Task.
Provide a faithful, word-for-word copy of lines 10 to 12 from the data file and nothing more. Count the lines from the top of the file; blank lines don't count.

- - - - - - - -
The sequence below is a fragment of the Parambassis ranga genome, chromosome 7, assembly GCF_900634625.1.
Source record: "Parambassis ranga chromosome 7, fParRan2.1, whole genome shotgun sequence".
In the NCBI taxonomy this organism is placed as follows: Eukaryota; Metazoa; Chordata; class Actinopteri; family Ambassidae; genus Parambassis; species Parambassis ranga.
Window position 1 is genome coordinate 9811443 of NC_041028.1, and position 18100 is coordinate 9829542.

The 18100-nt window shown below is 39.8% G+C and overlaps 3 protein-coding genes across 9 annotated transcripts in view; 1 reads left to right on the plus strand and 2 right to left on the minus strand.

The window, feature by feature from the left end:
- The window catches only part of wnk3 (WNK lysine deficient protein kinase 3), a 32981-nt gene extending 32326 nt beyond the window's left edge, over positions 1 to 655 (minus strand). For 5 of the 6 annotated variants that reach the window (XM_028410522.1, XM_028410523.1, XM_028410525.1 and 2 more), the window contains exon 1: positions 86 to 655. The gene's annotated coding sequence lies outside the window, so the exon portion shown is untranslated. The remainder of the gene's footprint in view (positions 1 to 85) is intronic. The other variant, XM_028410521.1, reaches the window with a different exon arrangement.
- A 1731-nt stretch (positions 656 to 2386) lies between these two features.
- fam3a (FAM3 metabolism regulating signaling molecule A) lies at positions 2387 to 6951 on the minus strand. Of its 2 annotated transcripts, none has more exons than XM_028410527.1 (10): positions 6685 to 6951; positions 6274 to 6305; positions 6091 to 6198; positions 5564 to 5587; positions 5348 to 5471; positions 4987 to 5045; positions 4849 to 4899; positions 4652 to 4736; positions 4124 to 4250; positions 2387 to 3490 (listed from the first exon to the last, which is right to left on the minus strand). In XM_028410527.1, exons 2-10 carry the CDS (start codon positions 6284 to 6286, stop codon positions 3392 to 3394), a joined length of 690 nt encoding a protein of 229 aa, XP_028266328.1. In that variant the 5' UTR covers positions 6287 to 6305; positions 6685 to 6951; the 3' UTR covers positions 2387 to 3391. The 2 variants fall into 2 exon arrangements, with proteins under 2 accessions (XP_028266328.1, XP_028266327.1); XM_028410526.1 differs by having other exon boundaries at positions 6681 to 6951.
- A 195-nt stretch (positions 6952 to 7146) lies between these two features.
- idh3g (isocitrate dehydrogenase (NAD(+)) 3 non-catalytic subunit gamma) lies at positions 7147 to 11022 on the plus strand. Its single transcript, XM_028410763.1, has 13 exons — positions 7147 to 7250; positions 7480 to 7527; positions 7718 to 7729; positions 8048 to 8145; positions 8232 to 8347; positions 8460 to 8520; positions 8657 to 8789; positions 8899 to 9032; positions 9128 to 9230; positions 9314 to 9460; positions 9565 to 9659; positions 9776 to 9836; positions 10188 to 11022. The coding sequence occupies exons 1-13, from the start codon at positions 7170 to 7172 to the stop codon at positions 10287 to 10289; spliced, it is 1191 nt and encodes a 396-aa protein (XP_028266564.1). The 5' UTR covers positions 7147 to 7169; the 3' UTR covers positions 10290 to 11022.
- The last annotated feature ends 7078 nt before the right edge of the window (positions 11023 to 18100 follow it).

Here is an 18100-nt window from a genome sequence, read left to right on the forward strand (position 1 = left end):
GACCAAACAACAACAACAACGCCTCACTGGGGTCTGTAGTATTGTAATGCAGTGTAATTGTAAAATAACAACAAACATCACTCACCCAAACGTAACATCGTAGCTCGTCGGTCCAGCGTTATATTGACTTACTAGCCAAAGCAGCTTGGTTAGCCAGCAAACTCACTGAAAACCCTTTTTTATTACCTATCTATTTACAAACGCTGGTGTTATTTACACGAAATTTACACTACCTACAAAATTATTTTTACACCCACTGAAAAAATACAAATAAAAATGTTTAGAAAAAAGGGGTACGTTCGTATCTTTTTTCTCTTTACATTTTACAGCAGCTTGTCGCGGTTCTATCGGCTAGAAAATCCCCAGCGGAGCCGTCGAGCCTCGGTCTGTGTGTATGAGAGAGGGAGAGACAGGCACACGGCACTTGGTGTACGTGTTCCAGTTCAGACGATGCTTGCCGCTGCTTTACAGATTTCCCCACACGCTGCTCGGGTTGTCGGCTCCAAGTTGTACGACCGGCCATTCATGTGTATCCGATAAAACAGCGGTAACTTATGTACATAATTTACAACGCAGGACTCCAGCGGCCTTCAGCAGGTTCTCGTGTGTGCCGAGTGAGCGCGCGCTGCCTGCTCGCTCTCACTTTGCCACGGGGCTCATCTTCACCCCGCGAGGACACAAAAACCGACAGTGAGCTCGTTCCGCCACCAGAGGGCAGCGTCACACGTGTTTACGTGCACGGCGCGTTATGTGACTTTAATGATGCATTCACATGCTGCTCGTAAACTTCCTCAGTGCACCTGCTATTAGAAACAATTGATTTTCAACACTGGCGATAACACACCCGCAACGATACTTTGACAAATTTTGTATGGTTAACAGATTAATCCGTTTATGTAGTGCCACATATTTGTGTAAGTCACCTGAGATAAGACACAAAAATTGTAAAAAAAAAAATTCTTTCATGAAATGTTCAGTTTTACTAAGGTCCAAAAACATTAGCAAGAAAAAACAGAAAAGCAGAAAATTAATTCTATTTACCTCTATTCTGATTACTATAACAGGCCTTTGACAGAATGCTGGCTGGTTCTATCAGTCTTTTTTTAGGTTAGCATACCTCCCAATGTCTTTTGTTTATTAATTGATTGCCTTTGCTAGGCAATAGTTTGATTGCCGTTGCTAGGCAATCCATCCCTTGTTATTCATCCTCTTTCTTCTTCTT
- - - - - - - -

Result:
- A 195-nt stretch (positions 6952 to 7146) lies between these two features.
- idh3g (isocitrate dehydrogenase (NAD(+)) 3 non-catalytic subunit gamma) lies at positions 7147 to 11022 on the plus strand. Its single transcript, XM_028410763.1, has 13 exons — positions 7147 to 7250; positions 7480 to 7527; positions 7718 to 7729; positions 8048 to 8145; positions 8232 to 8347; positions 8460 to 8520; positions 8657 to 8789; positions 8899 to 9032; positions 9128 to 9230; positions 9314 to 9460; positions 9565 to 9659; positions 9776 to 9836; positions 10188 to 11022. The coding sequence occupies exons 1-13, from the start codon at positions 7170 to 7172 to the stop codon at positions 10287 to 10289; spliced, it is 1191 nt and encodes a 396-aa protein (XP_028266564.1). The 5' UTR covers positions 7147 to 7169; the 3' UTR covers positions 10290 to 11022.
- The last annotated feature ends 7078 nt before the right edge of the window (positions 11023 to 18100 follow it).